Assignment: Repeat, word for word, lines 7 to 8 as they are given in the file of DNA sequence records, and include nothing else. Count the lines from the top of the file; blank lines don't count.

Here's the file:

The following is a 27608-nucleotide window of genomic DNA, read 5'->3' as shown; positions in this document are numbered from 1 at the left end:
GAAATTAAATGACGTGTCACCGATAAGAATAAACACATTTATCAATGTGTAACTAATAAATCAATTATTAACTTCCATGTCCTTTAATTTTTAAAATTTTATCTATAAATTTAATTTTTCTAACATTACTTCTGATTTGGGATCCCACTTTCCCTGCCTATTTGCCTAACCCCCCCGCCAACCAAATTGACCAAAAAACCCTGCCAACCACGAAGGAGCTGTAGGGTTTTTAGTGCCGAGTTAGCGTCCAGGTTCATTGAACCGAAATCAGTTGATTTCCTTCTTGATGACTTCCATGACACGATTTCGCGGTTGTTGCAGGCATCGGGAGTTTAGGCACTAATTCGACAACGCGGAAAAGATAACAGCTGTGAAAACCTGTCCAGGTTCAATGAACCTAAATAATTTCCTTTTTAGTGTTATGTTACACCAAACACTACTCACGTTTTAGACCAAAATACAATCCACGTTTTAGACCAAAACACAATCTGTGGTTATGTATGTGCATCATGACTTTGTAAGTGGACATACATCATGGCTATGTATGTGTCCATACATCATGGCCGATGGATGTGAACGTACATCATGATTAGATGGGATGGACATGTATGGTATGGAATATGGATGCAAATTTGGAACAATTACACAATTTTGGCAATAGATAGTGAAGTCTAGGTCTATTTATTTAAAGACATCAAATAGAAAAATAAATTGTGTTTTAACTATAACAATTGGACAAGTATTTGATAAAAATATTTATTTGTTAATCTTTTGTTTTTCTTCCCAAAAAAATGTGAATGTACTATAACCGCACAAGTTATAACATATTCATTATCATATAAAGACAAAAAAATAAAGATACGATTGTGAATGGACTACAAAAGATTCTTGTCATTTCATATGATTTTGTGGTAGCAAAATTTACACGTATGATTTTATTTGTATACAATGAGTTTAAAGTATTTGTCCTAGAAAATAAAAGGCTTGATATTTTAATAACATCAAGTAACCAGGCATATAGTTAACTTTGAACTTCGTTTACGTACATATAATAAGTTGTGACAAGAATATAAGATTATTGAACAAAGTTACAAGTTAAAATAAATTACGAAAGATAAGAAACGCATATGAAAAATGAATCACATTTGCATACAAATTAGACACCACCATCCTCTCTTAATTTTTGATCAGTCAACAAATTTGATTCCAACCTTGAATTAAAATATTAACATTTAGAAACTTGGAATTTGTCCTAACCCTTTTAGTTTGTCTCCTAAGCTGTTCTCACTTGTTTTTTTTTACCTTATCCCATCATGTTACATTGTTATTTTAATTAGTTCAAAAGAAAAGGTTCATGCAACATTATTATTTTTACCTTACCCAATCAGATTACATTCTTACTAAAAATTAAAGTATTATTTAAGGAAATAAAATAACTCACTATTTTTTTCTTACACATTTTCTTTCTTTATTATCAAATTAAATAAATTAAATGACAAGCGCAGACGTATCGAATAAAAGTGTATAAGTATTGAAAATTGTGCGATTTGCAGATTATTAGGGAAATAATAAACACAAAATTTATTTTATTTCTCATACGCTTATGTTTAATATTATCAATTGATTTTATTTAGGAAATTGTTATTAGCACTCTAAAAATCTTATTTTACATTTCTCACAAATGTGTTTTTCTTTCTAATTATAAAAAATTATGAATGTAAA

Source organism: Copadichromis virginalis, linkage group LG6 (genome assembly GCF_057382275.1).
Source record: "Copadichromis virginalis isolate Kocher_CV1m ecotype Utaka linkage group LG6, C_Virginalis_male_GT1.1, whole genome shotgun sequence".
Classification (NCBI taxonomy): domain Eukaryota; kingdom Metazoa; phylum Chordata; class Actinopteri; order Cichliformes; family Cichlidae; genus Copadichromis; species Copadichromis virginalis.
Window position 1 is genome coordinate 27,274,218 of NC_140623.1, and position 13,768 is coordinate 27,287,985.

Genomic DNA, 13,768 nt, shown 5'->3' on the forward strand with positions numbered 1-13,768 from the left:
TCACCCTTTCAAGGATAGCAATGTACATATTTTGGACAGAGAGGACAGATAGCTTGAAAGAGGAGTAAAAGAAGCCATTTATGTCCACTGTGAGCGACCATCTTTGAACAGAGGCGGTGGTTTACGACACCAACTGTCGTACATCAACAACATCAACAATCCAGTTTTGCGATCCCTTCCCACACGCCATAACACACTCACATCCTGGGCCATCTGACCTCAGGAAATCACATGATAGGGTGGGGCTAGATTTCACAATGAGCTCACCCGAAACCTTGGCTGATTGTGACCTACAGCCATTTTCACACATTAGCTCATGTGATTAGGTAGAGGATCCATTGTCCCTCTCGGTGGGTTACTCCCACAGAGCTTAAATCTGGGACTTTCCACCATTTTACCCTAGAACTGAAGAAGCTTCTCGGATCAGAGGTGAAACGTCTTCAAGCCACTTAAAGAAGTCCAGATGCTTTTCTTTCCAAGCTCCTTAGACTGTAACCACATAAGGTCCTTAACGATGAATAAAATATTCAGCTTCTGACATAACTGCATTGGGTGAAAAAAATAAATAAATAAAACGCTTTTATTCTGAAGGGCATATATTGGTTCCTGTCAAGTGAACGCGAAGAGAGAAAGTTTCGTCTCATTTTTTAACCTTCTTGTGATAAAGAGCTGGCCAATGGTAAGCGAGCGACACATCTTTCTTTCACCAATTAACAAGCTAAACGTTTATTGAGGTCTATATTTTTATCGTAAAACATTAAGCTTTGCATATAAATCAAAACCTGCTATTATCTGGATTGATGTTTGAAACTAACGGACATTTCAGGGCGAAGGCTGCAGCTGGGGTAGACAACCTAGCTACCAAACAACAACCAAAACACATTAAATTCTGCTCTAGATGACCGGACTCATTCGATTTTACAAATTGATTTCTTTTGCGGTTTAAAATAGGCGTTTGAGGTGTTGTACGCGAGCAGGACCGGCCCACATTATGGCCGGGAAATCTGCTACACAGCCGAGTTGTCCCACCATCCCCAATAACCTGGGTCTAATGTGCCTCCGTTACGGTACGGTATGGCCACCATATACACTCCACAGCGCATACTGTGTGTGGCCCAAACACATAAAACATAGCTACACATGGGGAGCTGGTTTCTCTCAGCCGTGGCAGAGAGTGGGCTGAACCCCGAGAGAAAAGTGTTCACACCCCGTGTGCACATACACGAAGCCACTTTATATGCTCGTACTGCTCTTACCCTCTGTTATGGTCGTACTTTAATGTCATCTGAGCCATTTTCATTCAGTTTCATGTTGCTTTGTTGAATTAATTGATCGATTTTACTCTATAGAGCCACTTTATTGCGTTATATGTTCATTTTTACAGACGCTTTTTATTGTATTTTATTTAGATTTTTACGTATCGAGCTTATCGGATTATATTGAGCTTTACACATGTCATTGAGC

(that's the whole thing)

Genomic DNA, 13,768 nt, shown 5'->3' on the forward strand with positions numbered 1-13,768 from the left:
TCACCCTTTCAAGGATAGCAATGTACATATTTTGGACAGAGAGGACAGATAGCTTGAAAGAGGAGTAAAAGAAGCCATTTATGTCCACTGTGAGCGACCATCTTTGAACAGAGGCGGTGGTTTACGACACCAACTGTCGTACATCAACAACATCAACAATCCAGTTTTGCGATCCCTTCCCACACGCCATAACACACTCACATCCTGGGCCATCTGACCTCAGGAAATCACATGATAGGGTGGGGCTAGATTTCACAATGAGCTCACCCGAAACCTTGGCTGATTGTGACCTACAGCCATTTTCACACATTAGCTCATGTGATTAGGTAGAGGATCCATTGTCCCTCTCGGTGGGTTACTCCCACAGAGCTTAAATCTGGGACTTTCCACCATTTTACCCTAGAACTGAAGAAGCTTCTCGGATCAGAGGTGAAACGTCTTCAAGCCACTTAAAGAAGTCCAGATGCTTTTCTTTCCAAGCTCCTTAGACTGTAACCACATAAGGTCCTTAACGATGAATAAAATATTCAGCTTCTGACATAACTGCATTGGGTGAAAAAAATAAATAAATAAAACGCTTTTATTCTGAAGGGCATATATTGGTTCCTGTCAAGTGAACGCGAAGAGAGAAAGTTTCGTCTCATTTTTTAACCTTCTTGTGATAAAGAGCTGGCCAATGGTAAGCGAGCGACACATCTTTCTTTCACCAATTAACAAGCTAAACGTTTATTGAGGTCTATATTTTTATCGTAAAACATTAAGCTTTGCATATAAATCAAAACCTGCTATTATCTGGATTGATGTTTGAAACTAACGGACATTTCAGGGCGAAGGCTGCAGCTGGGGTAGACAACCTAGCTACCAAACAACAACCAAAACACATTAAATTCTGCTCTAGATGACCGGACTCATTCGATTTTACAAATTGATTTCTTTTGCGGTTTAAAATAGGCGTTTGAGGTGTTGTACGCGAGCAGGACCGGCCCACATTATGGCCGGGAAATCTGCTACACAGCCGAGTTGTCCCACCATCCCCAATAACCTGGGTCTAATGTGCCTCCGTTACGGTACGGTATGGCCACCATATACACTCCACAGCGCATACTGTGTGTGGCCCAAACACATAAAACATAGCTACACATGGGGAGCTGGTTTCTCTCAGCCGTGGCAGAGAGTGGGCTGAACCCCGAGAGAAAAGTGTTCACACCCCGTGTGCACATACACGAAGCCACTTTATATGCTCGTACTGCTCTTACCCTCTGTTATGGTCGTACTTTAATGTCATCTGAGCCATTTTCATTCAGTTTCATGTTGCTTTGTTGAATTAATTGATCGATTTTACTCTATAGAGCCACTTTATTGCGTTATATGTTCATTTTTACAGACGCTTTTTATTGTATTTTATTTAGATTTTTACGTATCGAGCTTATCGGATTATATTGAGCTTTACACATGTCATTGAGC